Why Did the SAT Change?
COVID-19 has ushered in a new era of test-optional admissions policies. Approximately 90% of the top 250 ranked universities have made their admissions policies test-optional. Because of this, fewer students are taking the exam, and even fewer are submitting the exam to schools. As the College Board points out, 83% of students want the chance to submit their scores. A poll on our own YouTube channel showed that only 17% of our audience wanted schools to go fully test-blind.
Because of our current climate, the number of SAT test-takers has declined. 2.2 million students who graduated in 2020 took the SAT, but only 1.5 million students who graduated in 2021 took the SAT. So far for the Class of 2022, 1.7 million students have taken the test. When you lose half a million customers, you might think you need to change something.
As a result, College Board is making the SAT look more attractive. It makes sense for them to cater more towards students and high schools, as opposed to colleges. They have made the test easier to take, easier to administer, and less stressful. Also, the new use of technology will ideally be to the benefit of students.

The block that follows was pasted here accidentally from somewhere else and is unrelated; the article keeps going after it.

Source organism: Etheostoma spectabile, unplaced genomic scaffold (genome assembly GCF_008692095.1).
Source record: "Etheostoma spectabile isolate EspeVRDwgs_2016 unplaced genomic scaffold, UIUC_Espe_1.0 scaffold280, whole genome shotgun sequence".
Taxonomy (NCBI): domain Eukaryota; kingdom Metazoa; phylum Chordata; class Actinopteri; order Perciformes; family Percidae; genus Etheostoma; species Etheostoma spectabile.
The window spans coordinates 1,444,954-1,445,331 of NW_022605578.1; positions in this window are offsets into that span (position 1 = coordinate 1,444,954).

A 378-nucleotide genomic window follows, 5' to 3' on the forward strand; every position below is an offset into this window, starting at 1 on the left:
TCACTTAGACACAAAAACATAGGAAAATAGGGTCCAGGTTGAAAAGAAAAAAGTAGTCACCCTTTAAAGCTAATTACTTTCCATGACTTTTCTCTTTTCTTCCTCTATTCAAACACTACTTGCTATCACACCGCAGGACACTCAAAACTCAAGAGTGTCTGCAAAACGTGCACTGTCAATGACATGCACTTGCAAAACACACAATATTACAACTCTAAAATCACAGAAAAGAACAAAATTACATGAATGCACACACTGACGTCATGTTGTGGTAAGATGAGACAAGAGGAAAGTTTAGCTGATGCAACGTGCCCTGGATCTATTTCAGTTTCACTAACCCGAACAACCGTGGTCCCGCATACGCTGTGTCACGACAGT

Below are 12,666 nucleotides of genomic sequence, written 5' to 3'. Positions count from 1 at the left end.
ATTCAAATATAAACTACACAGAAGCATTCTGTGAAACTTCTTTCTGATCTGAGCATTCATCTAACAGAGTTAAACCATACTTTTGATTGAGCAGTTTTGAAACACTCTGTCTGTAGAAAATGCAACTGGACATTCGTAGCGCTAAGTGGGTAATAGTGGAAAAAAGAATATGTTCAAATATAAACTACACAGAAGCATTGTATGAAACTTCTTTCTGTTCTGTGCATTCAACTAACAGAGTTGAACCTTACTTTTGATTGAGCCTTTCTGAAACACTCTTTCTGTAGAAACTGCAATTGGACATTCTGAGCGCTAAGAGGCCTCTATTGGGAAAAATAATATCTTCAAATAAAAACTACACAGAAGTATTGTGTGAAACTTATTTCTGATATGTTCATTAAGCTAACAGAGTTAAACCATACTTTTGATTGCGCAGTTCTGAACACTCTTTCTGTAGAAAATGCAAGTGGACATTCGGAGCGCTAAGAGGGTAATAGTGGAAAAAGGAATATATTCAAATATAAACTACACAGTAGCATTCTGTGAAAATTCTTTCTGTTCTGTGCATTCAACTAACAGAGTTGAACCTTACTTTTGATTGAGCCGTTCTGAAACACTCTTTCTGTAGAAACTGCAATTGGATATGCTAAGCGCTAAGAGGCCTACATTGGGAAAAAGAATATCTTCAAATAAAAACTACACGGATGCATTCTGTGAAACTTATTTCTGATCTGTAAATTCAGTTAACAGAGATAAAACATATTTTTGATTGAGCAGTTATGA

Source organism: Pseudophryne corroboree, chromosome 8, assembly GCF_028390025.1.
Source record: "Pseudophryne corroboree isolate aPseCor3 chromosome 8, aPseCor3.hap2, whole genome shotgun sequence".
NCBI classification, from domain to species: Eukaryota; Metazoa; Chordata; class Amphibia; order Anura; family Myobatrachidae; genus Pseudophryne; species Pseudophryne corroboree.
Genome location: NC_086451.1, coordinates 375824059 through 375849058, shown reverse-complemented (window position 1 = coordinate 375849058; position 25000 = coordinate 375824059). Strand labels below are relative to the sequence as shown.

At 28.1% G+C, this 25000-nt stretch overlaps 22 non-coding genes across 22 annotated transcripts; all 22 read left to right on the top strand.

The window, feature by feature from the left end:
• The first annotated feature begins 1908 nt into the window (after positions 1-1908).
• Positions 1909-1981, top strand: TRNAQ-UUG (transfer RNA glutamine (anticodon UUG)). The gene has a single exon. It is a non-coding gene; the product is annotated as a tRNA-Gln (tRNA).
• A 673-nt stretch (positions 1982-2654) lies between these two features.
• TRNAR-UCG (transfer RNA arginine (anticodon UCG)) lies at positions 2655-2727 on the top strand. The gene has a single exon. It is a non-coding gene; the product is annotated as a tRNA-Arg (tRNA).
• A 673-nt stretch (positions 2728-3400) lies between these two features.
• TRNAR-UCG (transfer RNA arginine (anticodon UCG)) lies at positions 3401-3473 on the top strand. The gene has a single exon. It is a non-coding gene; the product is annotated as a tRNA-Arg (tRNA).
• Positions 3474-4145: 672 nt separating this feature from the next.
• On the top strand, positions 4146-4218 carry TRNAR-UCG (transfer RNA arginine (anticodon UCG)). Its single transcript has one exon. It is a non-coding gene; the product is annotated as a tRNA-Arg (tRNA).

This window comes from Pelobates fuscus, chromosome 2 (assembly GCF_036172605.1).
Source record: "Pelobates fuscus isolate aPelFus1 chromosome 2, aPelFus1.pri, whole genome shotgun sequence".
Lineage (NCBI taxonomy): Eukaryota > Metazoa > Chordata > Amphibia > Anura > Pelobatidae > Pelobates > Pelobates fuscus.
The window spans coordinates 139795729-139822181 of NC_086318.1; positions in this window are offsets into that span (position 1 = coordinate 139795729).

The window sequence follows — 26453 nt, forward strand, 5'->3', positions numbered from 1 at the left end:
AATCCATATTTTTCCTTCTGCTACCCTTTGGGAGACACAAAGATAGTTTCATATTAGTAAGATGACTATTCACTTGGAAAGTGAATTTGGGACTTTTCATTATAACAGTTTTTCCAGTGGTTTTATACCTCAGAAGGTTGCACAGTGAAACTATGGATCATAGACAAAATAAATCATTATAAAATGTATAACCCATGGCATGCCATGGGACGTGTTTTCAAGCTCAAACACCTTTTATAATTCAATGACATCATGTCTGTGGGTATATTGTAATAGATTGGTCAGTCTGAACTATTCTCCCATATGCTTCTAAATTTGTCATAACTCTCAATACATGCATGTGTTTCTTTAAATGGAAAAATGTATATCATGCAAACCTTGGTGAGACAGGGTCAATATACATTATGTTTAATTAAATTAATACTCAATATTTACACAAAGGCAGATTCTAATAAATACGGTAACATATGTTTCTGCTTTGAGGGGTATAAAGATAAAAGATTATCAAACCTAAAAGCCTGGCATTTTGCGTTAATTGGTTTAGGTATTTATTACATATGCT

What This Means For You
If you’re currently a freshman in January 2022, you are the first class to be subjected to this exam. You will have to take a PSAT your junior year in this new digital format. You will then take the SAT in this same format when you are a junior or senior. If you have already started studying the old version of the test in order to make National Merit Finalist level, then we recommend you try to take the old version of the test, including the PSAT, a few times before things transition.
If you haven’t spent a lot of time studying, or you have no plans to qualify for the National Merit Scholarship, then we recommend you take the ACT. Because there is already a ton of prep material, and we know exactly what to expect, you can take the ACT without worrying about being the guinea pig for a brand new test.
If you’re currently a sophomore or above in January 2022, and you’re a student in the US, you don’t have to worry at all about these changes. If you are a sophomore, and you are an international student, then we also recommend you take the ACT. College Board will be rolling out the new SAT internationally in 2023. Because of the technical glitches on the first computerized ACT back in 2018, it may be safer to stick with the ACT just in case the new SAT will still be working out kinks when it’s released internationally.
If you’re naturally very good at taking standardized tests, you may consider taking both tests. If a good number of more competitive students switch over to the ACT due to more reliable test prep material, there may be less serious competition on the SAT. Another strategy is to take the new exam knowing that it may be slightly easier due to less competition.
If you would like to hear more on this topic from Brooke, check out her guest appearance on the podcast “Tests and the Rest.” Check it out here!